I fought against the fog in my head, struggling to make sense of the chaos that assaulted me. My vision swam in front of me, concentric circles blurring the lines before me. I felt heavy, unable to lift my arms or my head. The fog began to clear and I saw a shape before me. It was a face. I heard some words of the arcane being spoken. I tried to run, tried to roll over, anything to escape the death that was forming before me. Pain sucker-punched me, sapping all my strength as I groaned and rolled onto my back. The incantation ended and I saw a bright light. A warmth filled me and I slept.

I awoke staring at a damp stone ceiling. I lay there and listened, hoping I would hear some clue that the horrors from before had left me. There was nothing to hear save a small drip. I sat up and took in my surroundings. I was laying on the floor. There was evidence of carnage all around me, but it looked like someone had attempted to clean up. The bodies were gone, leaving only bloody smears on the stone as if to remind me of what had passed. I stood up and had to lean on the wall as my head swam around the room. My balance returned and I stood up straight. The door had been picked up and leaned against the wall to the side of the doorway. There were fresh torches in each rack on the walls and their merry dance laughed at my confusion. The book cases were stood up, but the books they had once contained were pushed into piles at the walls. Blood streaked the stone just about everywhere there was to look.

That’s when I realized it. I could see! I had been cured! But... who had done the curing? I found my sword leaning against the wall next to where I had been lying and grabbed it up. I checked the buckles on my armor and found that they were all closed and holding the leather strips together. I saw then that the chest of my armor was scorched from the force of the magic missles that had hit me. The leather was cracked and dry and crumbled away from my fingers at the touch. Grateful that I had been wearing it, I moved to the door.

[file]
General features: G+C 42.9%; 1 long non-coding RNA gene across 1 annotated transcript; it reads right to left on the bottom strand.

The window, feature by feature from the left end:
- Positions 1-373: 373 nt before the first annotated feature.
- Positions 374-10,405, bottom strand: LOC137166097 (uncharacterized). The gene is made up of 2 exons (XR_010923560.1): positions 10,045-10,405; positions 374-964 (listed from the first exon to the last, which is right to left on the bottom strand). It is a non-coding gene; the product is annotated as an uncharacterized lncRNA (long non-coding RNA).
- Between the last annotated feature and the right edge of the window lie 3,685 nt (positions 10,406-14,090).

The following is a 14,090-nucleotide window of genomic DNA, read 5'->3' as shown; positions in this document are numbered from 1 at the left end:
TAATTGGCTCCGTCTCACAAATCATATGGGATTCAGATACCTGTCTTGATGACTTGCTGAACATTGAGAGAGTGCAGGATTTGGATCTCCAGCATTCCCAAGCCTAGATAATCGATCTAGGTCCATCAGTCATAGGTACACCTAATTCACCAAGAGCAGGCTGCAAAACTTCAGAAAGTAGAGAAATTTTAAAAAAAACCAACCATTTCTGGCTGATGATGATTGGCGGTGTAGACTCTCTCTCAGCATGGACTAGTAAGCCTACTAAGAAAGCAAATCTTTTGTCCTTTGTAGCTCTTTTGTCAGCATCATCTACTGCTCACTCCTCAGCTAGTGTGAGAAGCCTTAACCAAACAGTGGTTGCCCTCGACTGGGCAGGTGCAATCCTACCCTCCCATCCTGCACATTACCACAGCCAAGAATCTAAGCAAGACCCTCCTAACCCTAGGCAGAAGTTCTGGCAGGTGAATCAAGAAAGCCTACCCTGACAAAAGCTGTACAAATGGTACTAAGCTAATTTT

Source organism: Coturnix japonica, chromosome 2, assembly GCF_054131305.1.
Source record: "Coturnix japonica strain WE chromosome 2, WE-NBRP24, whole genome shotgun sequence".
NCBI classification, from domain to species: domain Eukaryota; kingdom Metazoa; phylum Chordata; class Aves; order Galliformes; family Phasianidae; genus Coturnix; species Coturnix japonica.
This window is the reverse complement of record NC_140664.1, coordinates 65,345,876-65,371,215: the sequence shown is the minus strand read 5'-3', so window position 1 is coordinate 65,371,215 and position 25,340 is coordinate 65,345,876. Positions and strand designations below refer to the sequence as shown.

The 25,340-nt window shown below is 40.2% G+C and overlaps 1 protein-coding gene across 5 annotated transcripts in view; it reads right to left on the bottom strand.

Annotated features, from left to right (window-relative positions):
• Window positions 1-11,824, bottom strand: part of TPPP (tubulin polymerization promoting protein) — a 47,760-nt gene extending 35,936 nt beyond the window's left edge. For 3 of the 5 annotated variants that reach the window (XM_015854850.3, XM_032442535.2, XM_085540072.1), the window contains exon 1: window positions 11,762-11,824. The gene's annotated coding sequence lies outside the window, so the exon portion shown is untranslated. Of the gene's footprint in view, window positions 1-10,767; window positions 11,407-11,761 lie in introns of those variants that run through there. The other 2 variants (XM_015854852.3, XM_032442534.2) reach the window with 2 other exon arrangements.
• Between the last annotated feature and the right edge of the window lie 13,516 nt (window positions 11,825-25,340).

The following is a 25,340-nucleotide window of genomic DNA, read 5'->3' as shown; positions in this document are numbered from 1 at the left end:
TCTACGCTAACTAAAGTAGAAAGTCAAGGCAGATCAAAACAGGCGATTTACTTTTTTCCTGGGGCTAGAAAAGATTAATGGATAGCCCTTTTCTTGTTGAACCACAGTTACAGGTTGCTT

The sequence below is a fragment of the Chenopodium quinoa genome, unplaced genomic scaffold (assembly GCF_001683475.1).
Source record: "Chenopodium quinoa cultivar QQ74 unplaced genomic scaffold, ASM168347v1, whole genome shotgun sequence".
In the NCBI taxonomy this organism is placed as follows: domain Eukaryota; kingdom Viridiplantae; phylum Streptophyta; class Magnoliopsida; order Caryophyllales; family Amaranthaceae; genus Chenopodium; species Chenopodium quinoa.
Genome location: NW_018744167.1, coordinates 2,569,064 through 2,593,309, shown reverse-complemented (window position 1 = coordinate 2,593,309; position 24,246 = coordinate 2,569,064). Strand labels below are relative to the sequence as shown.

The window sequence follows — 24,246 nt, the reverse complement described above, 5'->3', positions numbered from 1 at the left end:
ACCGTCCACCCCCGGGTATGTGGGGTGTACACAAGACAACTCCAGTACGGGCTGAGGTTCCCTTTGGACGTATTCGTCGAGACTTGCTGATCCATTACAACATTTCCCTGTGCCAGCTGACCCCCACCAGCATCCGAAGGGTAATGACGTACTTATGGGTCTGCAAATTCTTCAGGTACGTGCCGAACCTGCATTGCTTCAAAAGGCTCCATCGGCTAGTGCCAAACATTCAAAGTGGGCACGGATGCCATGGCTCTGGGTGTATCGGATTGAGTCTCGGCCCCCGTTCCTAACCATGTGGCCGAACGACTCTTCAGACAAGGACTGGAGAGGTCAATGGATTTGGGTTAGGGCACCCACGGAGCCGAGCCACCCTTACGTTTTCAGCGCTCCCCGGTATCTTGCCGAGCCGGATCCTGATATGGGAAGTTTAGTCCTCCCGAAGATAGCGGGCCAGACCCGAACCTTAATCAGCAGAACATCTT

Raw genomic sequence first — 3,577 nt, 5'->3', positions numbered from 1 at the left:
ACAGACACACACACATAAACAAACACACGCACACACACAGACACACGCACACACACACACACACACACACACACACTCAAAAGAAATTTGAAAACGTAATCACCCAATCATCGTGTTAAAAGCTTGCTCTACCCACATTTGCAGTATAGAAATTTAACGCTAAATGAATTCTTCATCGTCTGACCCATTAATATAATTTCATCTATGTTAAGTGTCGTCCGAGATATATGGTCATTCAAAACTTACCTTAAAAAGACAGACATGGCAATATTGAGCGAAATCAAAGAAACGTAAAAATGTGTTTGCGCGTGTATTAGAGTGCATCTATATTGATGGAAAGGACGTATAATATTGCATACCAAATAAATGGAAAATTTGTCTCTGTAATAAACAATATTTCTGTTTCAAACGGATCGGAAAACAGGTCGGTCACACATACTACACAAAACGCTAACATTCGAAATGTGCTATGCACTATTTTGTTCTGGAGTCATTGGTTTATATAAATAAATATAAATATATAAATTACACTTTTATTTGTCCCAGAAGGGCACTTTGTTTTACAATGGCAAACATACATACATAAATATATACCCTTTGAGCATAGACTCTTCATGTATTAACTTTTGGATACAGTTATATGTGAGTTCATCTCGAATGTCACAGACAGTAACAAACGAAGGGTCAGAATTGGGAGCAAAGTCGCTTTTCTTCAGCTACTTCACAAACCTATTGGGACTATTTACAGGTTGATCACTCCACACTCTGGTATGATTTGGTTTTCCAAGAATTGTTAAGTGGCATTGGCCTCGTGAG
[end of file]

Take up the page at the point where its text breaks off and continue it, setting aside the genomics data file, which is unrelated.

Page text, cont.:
Once again, my training saved me. I stepped out the door, not really paying attention (you would think that I had already learned my lesson... apparently not!) and I heard a startled outburst. My sword was out and I was crouching down just as an arrow shaft shattered on the stone behind where my chest should have been. I propelled myself towards the aggressor, to put an end to his miserable life. As he saw me flying towards him, he took a step back and his face paled in terror. I saw his pupils dialate as he dropped his crossbow and scrabbled to pull his dagger from his waist.

My sword came up with a roar. I was going to punish this idiot who dared challenge me. I was feeling invincible. I had cheated death, somehow, and I felt strong. A sudden burst of light changed my direction mid-air and slammed me into the wall beside me. With a groan and stars splashing in front of my eyes, I slid down the stone and came to a rest on the floor. I looked up at the ceiling, watching the lights flash and sparkle in front of me. That’s when I realized that I really hate being blind.